For these tutorials we’ve built a very simple three-model sample project named Blogger. You can use it to complete all the exercises and experiments described.
Check Out the Code
From your terminal, change to a directory where you want to store your project. Then, checkout the code from GitHub:
If you’re using RVM, it will ask if you want to trust the include
.rvmrc file. Type
yes and hit enter.
Setup Initial Dependencies
Then you’ll want to run the Bundler system to resolve and install dependencies:
The repository has a database with a few sample articles in it to make your testing easier. But we don’t want to bother with committing that file every time we change the data. Tell Git to ignore changes to that file with this instruction:
Unless otherwise specified, the exercises for a single section are designed to be completed independently of the other sections. You should always start with this original copy of Blogger.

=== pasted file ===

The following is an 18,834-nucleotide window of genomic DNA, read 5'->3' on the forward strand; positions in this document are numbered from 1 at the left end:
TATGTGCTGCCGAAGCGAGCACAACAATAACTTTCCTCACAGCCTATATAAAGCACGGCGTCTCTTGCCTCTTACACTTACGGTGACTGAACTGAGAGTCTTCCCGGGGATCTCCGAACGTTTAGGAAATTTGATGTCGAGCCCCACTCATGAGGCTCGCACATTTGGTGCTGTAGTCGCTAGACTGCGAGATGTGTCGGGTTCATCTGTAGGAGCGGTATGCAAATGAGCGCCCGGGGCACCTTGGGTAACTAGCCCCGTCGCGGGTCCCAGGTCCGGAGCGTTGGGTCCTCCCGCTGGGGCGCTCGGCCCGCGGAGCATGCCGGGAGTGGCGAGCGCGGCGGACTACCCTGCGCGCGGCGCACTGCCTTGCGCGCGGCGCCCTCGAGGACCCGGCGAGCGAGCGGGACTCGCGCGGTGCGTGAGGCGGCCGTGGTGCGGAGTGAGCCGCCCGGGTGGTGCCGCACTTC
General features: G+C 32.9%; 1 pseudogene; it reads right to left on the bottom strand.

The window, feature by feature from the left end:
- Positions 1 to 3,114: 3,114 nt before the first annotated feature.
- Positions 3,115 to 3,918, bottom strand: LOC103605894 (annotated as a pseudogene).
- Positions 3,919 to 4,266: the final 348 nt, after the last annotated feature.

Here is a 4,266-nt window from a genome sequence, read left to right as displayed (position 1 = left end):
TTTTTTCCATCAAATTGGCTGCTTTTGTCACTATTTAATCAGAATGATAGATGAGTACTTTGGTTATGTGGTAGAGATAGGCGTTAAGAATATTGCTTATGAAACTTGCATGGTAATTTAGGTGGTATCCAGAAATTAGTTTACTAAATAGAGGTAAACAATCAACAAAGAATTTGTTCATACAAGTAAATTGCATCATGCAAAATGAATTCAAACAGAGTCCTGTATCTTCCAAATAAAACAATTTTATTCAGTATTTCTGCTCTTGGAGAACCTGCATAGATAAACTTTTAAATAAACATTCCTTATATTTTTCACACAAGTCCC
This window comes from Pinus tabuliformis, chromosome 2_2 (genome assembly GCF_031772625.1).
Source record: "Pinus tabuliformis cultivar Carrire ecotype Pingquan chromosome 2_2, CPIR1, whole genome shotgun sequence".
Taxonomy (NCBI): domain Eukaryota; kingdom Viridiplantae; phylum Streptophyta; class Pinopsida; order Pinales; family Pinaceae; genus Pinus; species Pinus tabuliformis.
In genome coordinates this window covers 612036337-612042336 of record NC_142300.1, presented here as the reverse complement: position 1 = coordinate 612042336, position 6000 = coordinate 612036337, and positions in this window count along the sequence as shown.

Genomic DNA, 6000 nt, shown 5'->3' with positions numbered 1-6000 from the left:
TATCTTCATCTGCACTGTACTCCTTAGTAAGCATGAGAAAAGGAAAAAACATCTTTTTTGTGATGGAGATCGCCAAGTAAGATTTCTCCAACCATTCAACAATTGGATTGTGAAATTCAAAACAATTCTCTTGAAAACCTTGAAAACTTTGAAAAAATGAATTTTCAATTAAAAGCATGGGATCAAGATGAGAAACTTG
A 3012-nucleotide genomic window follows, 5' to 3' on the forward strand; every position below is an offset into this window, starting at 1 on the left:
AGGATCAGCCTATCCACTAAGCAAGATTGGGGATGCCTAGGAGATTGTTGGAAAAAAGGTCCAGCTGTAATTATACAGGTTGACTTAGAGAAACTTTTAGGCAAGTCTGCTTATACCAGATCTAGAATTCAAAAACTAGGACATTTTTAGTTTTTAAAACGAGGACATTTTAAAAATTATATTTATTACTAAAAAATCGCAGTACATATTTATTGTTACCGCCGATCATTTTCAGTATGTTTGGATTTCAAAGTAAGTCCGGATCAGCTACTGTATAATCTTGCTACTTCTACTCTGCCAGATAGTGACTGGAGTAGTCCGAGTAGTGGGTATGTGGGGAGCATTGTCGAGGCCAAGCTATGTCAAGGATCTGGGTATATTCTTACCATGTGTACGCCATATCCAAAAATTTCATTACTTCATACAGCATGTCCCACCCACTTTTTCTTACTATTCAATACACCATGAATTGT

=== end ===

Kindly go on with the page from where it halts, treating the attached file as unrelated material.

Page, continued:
Starting a Branch
The easiest way to manage that is by creating a branch. If we are starting the section entitled "Local Authentication with Devise", you could create and checkout a branch like this:
Bring Up a Server, Console, and Terminal
It’s a good idea to open three command windows or tabs:
- Run your server with
bundle exec rails server
- Run your console with
bundle exec rails console
- Have available for command-line operations like running generators, Rake, etc.
Completing the Exercises
You can then work through the exercises. It’d be a good idea to commit your results after each exercise, like this:
The `-A` flag above will cause any files deleted from the filesystem to be removed from the branch in Git.
When you complete a section, run
git status to make sure there are no un-committed changes.
Then switch back to the master branch so you’re ready to start the next section:
Other Git Tips
- Want to trash everything since your last commit? Run
git reset --hard
- Want to try an experiment while doing exercises? You can branch from a branch using the same
git checkout -b branch_namewhen you’re on the source branch.
- Forget the name of your branch? Run
git branchand you’ll see a list of all branches with an
*next to the current one.
- Curious what files have been changed? Run